Creative Materials Bring Maps to Life


Garden Globe Makes the World a Succulent Sphere
One of the world’s “largest living globes” will make its official debut at the San Francisco Flower & Garden Show this week. The geographic features of the enormous globe (4.3-meters (14-foot) tall, 9.5 meters (31 feet) in circumference) are rendered entirely in plants, such as sphagnum moss, echeverias, sedums, and crassulas.

The succulent globe is just one of many map and globe projects using unusual materials. What can your students come up with?

This pine grove in Castelluccio di Norcia has been landscaped into the shape of Italy.Photograph by Peter Zagar
This pine grove in Castelluccio di Norcia has been landscaped into the shape of Italy.
Photograph by Peter Zagar

Discussion Ideas:

Can students think of other geographic scales with which they could create unusual maps? Consider our collection of maps and mapping activities, as well as the various layers in our MapMaker Interactive for ideas. (Students may consider states or provinces, counties, agricultural regions, climate zones, linguistic communities, areas linked by history or politics, etc.)

Can students think of materials that may enhance a map’s theme or focus? (Answers are endless! To get started, seeds could represent an area’s native plant community, while rocks or sand could represent the geology of a region. Waste—such as wrappers and other packaging—could represent consumer tastes in an area. Logos or equipment could represent a region’s interest in sports. “Smell maps” can be excellent representations of an area’s location and industry. Don’t stop there! Let “guerrilla geographer” Daniel Raven-Ellison inspire you and your students to re-think geography and get creative.)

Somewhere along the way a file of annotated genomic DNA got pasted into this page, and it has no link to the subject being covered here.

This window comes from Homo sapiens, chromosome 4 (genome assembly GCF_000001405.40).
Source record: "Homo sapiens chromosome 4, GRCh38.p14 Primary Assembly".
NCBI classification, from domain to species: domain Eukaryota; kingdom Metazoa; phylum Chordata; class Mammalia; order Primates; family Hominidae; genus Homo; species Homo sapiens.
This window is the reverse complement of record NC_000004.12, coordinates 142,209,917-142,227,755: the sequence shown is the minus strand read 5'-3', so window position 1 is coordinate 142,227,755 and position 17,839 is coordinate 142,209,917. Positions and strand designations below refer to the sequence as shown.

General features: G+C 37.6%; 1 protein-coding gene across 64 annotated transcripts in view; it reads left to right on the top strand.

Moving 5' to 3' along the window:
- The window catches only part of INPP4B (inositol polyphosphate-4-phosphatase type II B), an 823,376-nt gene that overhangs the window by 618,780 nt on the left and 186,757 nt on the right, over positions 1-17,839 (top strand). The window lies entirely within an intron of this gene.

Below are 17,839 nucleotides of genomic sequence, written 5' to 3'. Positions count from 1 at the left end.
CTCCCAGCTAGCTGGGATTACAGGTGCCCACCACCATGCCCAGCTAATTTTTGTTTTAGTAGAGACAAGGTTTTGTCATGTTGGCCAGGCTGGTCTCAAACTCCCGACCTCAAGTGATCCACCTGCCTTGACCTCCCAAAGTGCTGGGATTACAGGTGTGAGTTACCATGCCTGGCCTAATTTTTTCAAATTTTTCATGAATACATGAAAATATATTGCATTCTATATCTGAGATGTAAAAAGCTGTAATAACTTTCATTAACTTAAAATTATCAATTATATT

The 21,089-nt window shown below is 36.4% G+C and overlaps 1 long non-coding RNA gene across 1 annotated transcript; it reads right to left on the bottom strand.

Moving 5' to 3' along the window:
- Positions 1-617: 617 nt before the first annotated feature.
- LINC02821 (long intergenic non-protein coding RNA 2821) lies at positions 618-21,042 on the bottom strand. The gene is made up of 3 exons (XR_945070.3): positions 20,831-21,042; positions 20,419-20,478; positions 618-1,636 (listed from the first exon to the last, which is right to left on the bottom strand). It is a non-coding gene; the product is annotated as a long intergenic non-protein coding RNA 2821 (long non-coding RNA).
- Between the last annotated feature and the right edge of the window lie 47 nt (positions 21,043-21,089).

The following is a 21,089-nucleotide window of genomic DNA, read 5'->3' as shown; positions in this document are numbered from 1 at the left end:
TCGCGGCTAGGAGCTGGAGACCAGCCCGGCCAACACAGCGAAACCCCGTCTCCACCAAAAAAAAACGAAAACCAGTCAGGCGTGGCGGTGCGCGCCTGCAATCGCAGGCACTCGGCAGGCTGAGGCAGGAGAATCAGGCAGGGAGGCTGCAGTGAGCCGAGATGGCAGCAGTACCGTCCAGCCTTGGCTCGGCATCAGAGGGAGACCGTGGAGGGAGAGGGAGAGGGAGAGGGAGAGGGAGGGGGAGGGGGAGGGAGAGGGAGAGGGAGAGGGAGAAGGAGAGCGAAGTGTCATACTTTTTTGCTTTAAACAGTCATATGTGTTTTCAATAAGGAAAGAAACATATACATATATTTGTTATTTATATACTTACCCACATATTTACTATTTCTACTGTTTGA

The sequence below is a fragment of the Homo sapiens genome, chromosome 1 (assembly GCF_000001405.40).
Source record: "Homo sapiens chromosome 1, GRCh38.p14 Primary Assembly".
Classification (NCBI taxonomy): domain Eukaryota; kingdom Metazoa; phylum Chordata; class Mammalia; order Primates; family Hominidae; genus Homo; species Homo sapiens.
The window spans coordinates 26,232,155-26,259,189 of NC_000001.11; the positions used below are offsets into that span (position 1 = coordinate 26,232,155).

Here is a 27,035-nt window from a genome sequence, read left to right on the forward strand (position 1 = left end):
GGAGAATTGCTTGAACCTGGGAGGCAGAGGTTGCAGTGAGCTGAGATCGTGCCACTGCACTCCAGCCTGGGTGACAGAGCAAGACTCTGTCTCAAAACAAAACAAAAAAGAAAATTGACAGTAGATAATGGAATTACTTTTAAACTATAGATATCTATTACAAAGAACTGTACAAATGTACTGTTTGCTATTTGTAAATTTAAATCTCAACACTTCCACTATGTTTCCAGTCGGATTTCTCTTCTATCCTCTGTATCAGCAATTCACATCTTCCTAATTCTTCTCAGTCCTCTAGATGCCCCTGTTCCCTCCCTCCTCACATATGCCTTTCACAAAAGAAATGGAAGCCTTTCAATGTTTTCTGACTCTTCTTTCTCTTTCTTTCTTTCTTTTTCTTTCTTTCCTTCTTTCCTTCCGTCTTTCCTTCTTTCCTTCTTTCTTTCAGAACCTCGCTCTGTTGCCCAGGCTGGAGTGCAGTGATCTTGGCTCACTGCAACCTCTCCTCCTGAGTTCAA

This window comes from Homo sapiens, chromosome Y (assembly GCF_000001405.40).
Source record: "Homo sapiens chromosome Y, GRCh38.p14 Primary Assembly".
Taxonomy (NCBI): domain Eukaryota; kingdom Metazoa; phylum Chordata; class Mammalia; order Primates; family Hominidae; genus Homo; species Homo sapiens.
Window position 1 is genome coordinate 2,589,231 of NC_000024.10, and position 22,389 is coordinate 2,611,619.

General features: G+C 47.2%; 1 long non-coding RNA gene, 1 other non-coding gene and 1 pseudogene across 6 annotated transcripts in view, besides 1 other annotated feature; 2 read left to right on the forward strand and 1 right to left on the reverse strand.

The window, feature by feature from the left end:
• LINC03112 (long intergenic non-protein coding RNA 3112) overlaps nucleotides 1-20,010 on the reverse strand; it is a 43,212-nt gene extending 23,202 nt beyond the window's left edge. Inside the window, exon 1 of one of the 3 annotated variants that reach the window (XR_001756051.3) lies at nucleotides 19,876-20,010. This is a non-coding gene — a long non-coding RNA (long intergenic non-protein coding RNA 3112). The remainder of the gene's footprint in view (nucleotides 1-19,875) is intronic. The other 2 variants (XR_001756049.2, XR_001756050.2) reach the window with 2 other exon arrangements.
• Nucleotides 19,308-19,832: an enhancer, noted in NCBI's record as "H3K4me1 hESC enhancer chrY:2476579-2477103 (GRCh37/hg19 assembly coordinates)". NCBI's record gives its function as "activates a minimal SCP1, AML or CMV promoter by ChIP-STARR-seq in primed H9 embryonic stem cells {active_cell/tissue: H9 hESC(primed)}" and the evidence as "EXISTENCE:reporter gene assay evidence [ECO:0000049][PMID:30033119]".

• Standard flat maps can also be repurposed in creative ways. This artist uses road maps to create portraits of people. What type of map or map layers would students use to create self-portraits?

Thank you to my mom and the Monterey County Herald for this current-event connection!

Note: We’re experimenting with a new feature here on the NG Education Blog. “Current Event Connection” posts will connect educators with news stories and relevant discussion ideas featuring content from the NG Education website. 


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